When asked about regrets, Matt said, “Only that I didn’t get to see the whole show. You know how it is, you always pack too much into such a short time.” Clearly, the scale and scope of Matt’s IMTS investment continues to grow, as the next generation of manufacturers gets involved.


Gearing up for IMTS 2016

April 2016

MRS Machining President and Owner Matt Guse leads his team of 50 employees, who are more like family, by living and breathing the world of manufacturing. Matt fell in love with manufacturing at an early age and aims to bring enthusiasm and opportunity to the next generation.

How does a small, precision machining company in sleepy little Augusta, Wisconsin, stay competitive? Through passion and education.

MRS started with one used Mazak and now sports and entire fleet of Mazak machines. Controls only need to be learned once and programs can move in minutes. Note the machine named “Cassie” front and center. “All MRS machines have a name and a personality,” quips Matt.
MRS started with one used Mazak and now sports and entire fleet of Mazak machines. Controls only need to be learned once and programs can move in minutes. Note the machine named “Cassie” front and center. “All MRS machines have a name and a personality,” quips Matt.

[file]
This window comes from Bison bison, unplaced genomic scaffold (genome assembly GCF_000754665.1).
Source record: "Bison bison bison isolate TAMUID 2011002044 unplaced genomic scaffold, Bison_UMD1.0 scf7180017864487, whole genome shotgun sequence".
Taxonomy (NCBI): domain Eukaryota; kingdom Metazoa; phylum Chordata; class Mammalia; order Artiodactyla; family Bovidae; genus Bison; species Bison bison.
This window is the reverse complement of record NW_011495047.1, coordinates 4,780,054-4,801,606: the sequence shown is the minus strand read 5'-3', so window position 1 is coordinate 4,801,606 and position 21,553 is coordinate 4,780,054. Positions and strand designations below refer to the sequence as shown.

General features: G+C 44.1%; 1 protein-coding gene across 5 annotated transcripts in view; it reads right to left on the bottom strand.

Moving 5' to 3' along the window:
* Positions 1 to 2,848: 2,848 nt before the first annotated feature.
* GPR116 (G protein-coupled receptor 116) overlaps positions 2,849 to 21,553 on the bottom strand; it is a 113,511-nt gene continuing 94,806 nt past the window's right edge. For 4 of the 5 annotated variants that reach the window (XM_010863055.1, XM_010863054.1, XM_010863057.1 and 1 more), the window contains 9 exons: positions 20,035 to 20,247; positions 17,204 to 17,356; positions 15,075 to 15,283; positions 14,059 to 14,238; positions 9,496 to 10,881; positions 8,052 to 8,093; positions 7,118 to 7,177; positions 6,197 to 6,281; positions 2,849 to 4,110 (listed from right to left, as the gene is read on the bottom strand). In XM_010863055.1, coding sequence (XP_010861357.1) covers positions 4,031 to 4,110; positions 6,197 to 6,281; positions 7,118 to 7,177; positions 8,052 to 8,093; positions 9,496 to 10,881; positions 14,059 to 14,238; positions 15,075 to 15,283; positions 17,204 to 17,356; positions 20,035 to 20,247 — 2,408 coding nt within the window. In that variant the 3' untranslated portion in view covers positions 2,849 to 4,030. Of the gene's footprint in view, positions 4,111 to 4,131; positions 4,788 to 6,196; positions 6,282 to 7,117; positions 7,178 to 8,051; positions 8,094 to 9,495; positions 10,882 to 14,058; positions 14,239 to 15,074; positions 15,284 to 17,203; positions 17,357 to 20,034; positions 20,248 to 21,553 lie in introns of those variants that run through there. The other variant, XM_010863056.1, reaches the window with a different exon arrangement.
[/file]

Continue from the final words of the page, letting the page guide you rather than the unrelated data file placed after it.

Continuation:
In 2007, MRS Machining, a precision part manufacturer for the oil and gas, medical, agricultural, industrial automation and power generation industries, was selected as one of the nation’s “10 Best Machine Shops” by American Machinist Magazine. In reward, Matt and his team received several free passes to IMTS — The International Manufacturing Technology Show. “We got to really explore the show,” Matt explains. “And got so much out it we keep coming back.”

Identifying new solutions is a challenge that a team of five takes on at each show. Being asked to attend or being nominated by peers is a big deal at MRS “We take three days to see new technologies and processes that will stretch us and allow us to take on those difficult projects,” Matt says. “We make it into a bit of a game — a cool idea contest. We each have to come back in the evening with five new things to share. It’s about teambuilding. We also drive together so we can make our wish list on the way to IMTS and debrief on the drive home.”